Water chestnut management takes several forms in the Connecticut River basin. The first objective is to prevent or minimize new infestations through increased monitoring and surveys. The second is to control the spread of existing infestations by removing the plants when they are discovered and periodically thereafter until the population is eliminated. The last is to increase public awareness as the first line of defense against the spread of these exotic plants.

Water Chestnut Management – Removal

Nine-staff days were provided to assist the Silvio O. Conte National Fish and Wildlife Refuge staff in removal of water chestnut at locations including: Cove Island Cove in South Hadley, MA (1,050 lbs), lower Hockanum River in East Hartford, CT (900 lbs), Chicopee River in Holyoke, MA (1,800 lbs), Ashley and Whiting Street Reservoirs in Holyoke, MA (600 lbs), Vinton Mill Pond in CT (600 lbs), Easthampton Ponds in MA (45 lbs), Meadowbrook in CT (440 lbs), and Windsor Canal in CT (300 lbs). Partners assisting in the effort included many volunteers.

Water Chestnut Management – Education

The Silvio O. Conte National Fish and Wildlife Service fact sheet, Water Chestnut: take it out before it takes over!, was distributed via the Internet as part of the educational materials provided to classrooms involved in the Connecticut River basin salmon-in-the-schools programs. Once again over 100 schools received the fact sheet in Connecticut, Massachusetts, New Hampshire and Vermont.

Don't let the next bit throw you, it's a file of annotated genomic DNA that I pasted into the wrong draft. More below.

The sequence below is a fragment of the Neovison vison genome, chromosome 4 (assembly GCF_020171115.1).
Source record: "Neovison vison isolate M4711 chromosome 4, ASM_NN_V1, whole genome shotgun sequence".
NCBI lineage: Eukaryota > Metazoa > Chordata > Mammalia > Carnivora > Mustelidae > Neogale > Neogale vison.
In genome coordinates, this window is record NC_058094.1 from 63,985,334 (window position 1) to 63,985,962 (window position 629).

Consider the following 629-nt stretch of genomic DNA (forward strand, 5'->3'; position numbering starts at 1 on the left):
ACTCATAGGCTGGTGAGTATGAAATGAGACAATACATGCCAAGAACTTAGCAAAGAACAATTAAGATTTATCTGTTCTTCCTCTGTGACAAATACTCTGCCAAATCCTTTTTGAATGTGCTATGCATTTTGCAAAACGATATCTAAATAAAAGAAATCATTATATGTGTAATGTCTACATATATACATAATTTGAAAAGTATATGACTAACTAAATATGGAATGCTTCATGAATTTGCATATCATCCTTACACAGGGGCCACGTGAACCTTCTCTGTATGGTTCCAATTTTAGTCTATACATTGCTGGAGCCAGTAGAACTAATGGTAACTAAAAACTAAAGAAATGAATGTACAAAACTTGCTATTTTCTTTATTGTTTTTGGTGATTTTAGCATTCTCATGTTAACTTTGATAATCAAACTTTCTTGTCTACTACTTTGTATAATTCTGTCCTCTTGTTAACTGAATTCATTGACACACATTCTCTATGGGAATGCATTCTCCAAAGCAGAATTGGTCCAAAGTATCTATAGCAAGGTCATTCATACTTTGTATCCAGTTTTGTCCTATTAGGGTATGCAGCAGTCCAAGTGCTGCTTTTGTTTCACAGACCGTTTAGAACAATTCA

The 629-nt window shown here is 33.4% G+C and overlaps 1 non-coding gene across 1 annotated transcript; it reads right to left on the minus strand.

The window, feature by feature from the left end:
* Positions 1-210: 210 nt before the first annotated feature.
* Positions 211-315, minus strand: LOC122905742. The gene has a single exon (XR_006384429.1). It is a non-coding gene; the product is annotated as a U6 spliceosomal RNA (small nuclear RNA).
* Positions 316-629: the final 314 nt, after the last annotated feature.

2006 Accomplishments

Water Chestnut Management – Removal

Seasonal staff and interns provided 18 staff days to assist staff from the Silvio O. Conte National Fish and Wildlife Refuge in removing 7.2 tons of water chestnut from the watershed including 4 tons from the Chicopee River and 2.6 tons from Big E Pond in Springfield, MA. Other collection sites included Cove Island Cove and Hadley Cove in South Hadley, MA, Route 5 Oxbow in Holyoke, MA, the upper and lower ponds at Mount Holyoke College in South Hadley, MA, Fannie Stebbins Wildlife Preserve in Longmeadow, MA, Barton Cove in Gill, MA, Hockanum River in East Hartford, CT and Van Horn Park in Springfield, MA.

Water Chestnut Management – Education

The Silvio O. Conte National Fish and Wildlife Service fact sheet, Water Chestnut: take it out before it takes over!, was distributed via the Internet as part of the educational materials provided to classrooms involved in the Connecticut River basin salmon-in-the-schools programs. Once again over 100 schools received the fact sheet in Connecticut, Massachusetts, New Hampshire and Vermont.

2005 Accomplishments

Water Chestnut Management - Removal

East Hartford, Connecticut: Water chestnut removal from Vinton’s Mill Pond.